This isn’t the first time Bush has indicated contemplation of such a run. Last year, after improper use of office allegations were levied at Paxton by members of his executive team, a spokesman for Bush said the land commissioner was “keep[ing] all options open.”
But Thursday’s radio spot was the first time the land commissioner himself acknowledged the possibility.
“There have been some serious allegations levied against the current Attorney General … that the FBI is currently investigating,” Bush told Davis.
He added, “Personally, I think that the top law enforcement official in Texas needs to be above reproach — needs to be a conservative advocate that pushes back on the Biden administration — and I’m seriously considering a run for attorney general.”
“[Paxton’s] been in public service for 20 years and I’m not sure another four years is going to bring Texans anything better,” he continued. “From my perch in Austin, I’ve seen a lot of high-quality attorneys leave that office.”
Bush later stated that many of those attorneys who left were distinguished for their conservative legal acumen, and said their departure concerns him.
Conservative attorneys general across the country with whom Bush said he spoke indicated to him their embarrassment about the turmoil within the Office of the Attorney General.
“We need a top cop that the law enforcement of our great state can confide in and trust in.”
Bush campaign spokesman Ash Wright provided the following statement to The Texan after the land commissioner’s radio appearance: “Texas has long led the nation in standing for conservative values. Commissioner Bush is concerned that right now, we’ve got an elected official in Austin who is plagued by ethical and integrity issues and is under an ongoing FBI investigation. Law and order must continue to stand in our state. As Commissioner Bush has repeatedly stated, he is considering a run for Attorney General.”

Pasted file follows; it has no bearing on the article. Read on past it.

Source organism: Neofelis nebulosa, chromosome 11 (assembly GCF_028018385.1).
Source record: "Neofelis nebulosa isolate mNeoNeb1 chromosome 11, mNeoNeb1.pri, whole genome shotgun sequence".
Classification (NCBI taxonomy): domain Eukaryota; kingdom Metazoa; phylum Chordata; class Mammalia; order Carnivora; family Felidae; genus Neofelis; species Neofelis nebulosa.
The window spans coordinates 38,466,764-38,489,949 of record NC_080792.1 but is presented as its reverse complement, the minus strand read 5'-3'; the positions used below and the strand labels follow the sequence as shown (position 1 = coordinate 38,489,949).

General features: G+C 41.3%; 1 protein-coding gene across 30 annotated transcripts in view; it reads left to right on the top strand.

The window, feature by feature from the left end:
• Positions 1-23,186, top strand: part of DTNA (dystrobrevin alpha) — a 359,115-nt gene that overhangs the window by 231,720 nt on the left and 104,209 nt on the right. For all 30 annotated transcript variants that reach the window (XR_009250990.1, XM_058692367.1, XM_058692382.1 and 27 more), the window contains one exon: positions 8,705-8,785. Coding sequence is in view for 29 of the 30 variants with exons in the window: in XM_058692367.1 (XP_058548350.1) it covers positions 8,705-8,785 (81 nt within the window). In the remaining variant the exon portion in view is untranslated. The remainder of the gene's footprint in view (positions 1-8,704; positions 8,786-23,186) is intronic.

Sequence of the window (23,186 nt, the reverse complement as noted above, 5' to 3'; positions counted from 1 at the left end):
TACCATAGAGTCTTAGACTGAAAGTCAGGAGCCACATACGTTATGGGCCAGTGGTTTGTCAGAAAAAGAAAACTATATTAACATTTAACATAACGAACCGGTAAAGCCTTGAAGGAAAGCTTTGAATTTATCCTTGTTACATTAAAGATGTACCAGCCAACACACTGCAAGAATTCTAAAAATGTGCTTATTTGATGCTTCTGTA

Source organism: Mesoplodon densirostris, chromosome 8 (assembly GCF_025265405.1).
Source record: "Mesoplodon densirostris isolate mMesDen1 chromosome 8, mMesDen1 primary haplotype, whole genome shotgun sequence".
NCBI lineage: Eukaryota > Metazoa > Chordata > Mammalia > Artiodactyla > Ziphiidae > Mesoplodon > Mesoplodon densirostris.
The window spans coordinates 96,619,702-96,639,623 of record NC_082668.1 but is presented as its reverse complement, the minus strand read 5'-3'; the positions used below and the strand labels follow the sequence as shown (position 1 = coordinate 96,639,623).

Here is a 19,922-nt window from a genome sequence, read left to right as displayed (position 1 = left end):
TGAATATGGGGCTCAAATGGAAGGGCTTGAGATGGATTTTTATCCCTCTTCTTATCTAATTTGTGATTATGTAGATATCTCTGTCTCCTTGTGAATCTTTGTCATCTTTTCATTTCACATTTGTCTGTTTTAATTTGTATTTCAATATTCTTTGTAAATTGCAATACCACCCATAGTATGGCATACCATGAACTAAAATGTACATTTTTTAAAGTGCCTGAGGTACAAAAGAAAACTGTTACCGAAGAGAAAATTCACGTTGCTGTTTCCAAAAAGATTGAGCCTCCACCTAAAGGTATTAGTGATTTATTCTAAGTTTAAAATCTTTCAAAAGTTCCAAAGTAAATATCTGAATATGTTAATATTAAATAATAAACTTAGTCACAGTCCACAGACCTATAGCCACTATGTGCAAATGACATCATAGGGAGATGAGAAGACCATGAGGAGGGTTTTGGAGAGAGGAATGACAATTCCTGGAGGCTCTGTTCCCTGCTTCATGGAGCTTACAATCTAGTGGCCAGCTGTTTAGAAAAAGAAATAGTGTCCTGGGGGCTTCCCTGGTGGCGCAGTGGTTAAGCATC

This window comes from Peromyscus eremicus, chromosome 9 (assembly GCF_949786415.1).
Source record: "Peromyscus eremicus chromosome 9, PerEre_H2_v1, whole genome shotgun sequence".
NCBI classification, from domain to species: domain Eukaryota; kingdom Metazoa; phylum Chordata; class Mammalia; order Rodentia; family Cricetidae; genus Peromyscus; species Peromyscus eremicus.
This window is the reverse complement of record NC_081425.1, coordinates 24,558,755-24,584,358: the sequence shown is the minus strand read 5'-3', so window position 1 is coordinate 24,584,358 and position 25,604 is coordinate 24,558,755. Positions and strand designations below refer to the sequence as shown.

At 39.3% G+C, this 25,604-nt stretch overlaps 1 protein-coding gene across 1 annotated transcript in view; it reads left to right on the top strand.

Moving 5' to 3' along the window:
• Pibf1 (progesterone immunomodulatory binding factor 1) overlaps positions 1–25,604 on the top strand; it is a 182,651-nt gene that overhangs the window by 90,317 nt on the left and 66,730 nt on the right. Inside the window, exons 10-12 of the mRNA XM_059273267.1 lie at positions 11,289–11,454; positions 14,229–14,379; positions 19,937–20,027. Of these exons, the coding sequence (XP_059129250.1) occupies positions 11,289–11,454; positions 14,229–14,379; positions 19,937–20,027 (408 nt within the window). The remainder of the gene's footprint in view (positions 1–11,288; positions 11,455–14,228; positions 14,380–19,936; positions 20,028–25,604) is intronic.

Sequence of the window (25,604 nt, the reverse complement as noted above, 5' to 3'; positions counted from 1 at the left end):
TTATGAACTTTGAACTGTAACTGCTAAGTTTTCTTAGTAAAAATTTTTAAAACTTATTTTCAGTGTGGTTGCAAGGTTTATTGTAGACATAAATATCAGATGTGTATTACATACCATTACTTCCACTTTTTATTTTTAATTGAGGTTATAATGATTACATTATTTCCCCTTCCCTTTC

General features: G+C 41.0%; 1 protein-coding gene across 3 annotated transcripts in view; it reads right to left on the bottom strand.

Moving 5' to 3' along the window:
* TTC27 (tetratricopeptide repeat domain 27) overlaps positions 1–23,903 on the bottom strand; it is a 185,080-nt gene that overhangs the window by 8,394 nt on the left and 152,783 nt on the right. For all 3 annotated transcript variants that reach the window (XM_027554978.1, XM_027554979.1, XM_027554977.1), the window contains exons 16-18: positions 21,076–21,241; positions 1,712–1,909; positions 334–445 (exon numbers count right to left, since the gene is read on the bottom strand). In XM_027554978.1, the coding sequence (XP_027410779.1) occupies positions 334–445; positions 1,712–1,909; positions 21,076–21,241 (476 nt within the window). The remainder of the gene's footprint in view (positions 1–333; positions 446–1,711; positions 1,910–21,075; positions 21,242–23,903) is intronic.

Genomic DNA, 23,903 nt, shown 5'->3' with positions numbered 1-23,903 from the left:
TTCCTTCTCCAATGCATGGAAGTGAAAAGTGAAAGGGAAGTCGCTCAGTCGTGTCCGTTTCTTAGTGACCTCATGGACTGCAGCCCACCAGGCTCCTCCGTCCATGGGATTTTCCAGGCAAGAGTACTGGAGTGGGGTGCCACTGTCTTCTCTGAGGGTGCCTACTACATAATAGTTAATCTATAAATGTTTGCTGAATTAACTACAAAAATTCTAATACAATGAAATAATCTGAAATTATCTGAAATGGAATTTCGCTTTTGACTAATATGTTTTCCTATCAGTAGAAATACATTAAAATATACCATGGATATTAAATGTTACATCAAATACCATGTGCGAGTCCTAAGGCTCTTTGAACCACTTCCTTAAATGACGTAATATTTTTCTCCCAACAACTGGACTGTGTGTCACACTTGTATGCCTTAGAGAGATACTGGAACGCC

Paxton’s campaign responded to Bush’s statements, stating, “Attorney General Ken Paxton is focused on keeping the Texas border secure, holding the Biden Administration accountable, and taking on Big Tech.”
“It is unfortunate, but not surprising, to see a potential opponent more interested with the narrative being set by the liberal media than on the real and important issues facing Texas families and small businesses.”
About the potential campaign ahead, Bush told Davis, “This campaign would be less about conservative credentials — we’re all conservative, we all supported Donald Trump — it’s about how you run the office.”
“I think character matters and integrity matters,” he concluded.
Bush has served as the state land commissioner since 2015. He won re-election in 2018 by over 10 points and would be on the ballot again in 2022.
Editor’s Note: This article has been updated to include comment from the Bush campaign.
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Brad Johnson is an Ohio native who graduated from the University of Cincinnati in 2017. He is an avid sports fan who most enjoys watching his favorite teams continue their title drought throughout his cognizant lifetime. In his free time, you may find Brad quoting Monty Python productions and trying to calculate the airspeed velocity of an unladen swallow.